Network Nations: A Transnational History of British and American Broadcasting

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Routledge, May 23, 2012 - Social Science - 376 pages
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In Network Nations, Michele Hilmes reveals and re-conceptualizes the roots of media globalization through a historical look at the productive transnational cultural relationship between British and American broadcasting. Though frequently painted as opposites--the British public service tradition contrasting with the American commercial system--in fact they represent two sides of the same coin. Neither could have developed without the constant presence of the other, in terms not only of industry and policy but of aesthetics, culture, and creativity, despite a long history of oppositional rhetoric.

Based on primary research in British and American archives, Network Nations argues for a new transnational approach to media history, looking across the traditional national boundaries within which media is studied to encourage an awareness that media globalization has a long and fruitful history. Placing media history in the framework of theories of nationalism and national identity, Hilmes examines critical episodes of transnational interaction between the US and Britain, from radio’s amateurs to the relationship between early network heads; from the development of radio features and drama to television spy shows and miniseries; as each other’s largest suppliers of programming and as competitors on the world stage; and as a network of creative, business, and personal relationships that has rarely been examined, but that shapes television around the world. As the global circuits of television grow and as global regions, particularly Europe, attempt to define a common culture, the historical role played by the British/US media dialogue takes on new significance.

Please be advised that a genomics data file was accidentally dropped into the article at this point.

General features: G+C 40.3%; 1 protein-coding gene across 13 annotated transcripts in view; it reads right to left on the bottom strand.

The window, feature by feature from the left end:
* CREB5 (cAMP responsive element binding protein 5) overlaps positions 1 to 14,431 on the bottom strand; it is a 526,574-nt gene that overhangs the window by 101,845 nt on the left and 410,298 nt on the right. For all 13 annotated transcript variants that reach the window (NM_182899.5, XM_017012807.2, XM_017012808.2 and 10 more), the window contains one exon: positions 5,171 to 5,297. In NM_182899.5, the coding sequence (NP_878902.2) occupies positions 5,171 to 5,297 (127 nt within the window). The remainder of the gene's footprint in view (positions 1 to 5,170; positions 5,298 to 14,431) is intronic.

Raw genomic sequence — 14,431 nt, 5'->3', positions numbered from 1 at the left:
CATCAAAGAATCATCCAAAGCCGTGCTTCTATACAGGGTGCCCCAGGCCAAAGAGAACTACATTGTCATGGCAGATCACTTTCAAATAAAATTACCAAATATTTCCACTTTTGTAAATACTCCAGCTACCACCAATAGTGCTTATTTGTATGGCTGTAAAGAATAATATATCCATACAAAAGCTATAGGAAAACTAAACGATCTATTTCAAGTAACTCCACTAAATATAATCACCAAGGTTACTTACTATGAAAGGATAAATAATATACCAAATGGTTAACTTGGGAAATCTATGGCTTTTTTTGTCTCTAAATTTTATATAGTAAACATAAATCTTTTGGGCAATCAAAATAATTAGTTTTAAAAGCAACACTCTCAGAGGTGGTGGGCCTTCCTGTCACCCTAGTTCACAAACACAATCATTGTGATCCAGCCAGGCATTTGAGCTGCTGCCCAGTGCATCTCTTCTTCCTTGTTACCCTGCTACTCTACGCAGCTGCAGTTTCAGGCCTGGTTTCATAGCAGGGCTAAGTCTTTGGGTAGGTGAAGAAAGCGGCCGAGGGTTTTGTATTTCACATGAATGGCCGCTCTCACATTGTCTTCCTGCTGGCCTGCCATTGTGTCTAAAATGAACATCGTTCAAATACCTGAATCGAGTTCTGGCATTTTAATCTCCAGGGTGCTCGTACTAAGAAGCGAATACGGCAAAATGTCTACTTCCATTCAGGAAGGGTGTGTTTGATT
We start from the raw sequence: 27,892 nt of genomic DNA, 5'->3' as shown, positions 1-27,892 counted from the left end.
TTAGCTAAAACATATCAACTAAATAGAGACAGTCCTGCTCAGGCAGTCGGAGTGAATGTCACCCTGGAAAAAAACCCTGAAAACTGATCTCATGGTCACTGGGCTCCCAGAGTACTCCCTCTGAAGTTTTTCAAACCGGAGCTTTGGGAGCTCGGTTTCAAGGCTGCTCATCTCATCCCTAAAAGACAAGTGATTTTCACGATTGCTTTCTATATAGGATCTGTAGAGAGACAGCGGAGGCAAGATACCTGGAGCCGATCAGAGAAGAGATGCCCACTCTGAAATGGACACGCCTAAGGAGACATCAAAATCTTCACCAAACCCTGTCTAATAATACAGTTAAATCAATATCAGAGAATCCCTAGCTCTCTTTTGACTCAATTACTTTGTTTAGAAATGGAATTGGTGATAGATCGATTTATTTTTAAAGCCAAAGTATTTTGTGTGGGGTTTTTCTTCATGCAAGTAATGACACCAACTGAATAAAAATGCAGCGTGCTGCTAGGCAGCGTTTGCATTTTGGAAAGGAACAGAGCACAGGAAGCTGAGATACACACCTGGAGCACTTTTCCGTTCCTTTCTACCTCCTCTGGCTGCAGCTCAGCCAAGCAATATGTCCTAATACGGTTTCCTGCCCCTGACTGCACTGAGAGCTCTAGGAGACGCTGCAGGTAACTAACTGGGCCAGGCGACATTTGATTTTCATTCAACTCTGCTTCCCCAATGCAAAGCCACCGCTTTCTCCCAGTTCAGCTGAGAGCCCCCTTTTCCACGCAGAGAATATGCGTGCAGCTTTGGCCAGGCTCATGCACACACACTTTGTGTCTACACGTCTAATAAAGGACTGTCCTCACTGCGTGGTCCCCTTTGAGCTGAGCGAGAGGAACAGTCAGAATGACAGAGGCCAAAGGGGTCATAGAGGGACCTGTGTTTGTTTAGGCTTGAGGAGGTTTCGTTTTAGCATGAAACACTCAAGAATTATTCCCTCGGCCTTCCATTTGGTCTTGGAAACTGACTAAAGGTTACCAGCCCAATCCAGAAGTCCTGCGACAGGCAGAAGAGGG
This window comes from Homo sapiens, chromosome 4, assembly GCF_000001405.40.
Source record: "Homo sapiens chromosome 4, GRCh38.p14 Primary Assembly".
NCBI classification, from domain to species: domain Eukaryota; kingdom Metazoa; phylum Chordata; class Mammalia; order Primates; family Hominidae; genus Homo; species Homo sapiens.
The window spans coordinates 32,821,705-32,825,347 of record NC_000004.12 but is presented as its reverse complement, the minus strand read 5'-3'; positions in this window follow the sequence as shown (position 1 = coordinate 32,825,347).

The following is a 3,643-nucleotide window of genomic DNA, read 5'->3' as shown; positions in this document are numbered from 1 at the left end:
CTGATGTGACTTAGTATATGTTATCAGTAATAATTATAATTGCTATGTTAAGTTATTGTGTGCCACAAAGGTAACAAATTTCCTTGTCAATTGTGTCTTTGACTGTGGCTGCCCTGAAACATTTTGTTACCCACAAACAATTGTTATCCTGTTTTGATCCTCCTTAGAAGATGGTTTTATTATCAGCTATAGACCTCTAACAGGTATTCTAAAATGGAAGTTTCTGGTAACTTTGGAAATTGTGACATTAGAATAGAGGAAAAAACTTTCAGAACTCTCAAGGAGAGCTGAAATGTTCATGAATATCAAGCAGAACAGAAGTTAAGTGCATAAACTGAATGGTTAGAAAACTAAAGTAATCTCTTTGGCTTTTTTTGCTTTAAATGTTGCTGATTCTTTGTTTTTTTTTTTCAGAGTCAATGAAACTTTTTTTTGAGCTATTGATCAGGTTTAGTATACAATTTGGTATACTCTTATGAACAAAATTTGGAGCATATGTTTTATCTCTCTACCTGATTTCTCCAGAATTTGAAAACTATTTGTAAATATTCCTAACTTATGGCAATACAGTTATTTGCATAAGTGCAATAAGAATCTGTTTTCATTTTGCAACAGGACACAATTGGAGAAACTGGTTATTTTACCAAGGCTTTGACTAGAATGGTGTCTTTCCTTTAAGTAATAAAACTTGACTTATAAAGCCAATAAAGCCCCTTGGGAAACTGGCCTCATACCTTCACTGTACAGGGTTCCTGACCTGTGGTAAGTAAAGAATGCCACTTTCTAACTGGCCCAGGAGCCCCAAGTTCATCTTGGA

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Contents

List of Abbreviations
Thinking TransnationallyThe Anglo
Nations National Identity and the Transnational
Chapter Summary
The Nations Imagine Radio 19221938
National Broadcasting in Britain
The American System
Towards Transnationalism
Wartime Radio
PostWar Visions
Television Trade and Transculturation 19461975
New Directions and Disputes 19551964
Transatlantic Partnerships 19641975
Going Global
Notes
Manuscript Collections

Enormous Changes at the Last Minute
The Politics and Poetics of Neutrality

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About the author (2012)

Michele Hilmes is Professor of Media and Cultural Studies at the University of Wisconsin-Madison. She is the author or editor of several books on media history, including Hollywood and Broadcasting: From Radio to Cable (1990), Radio Voices: American Broadcasting 1922-1952 (1997); Only Connect: A Cultural History of Broadcasting in the United States (3rd ed. 2010); The Radio Reader: Essays in the Cultural History of Radio (2001), The Television History Book (2003), and NBC: America’s Network (2007).

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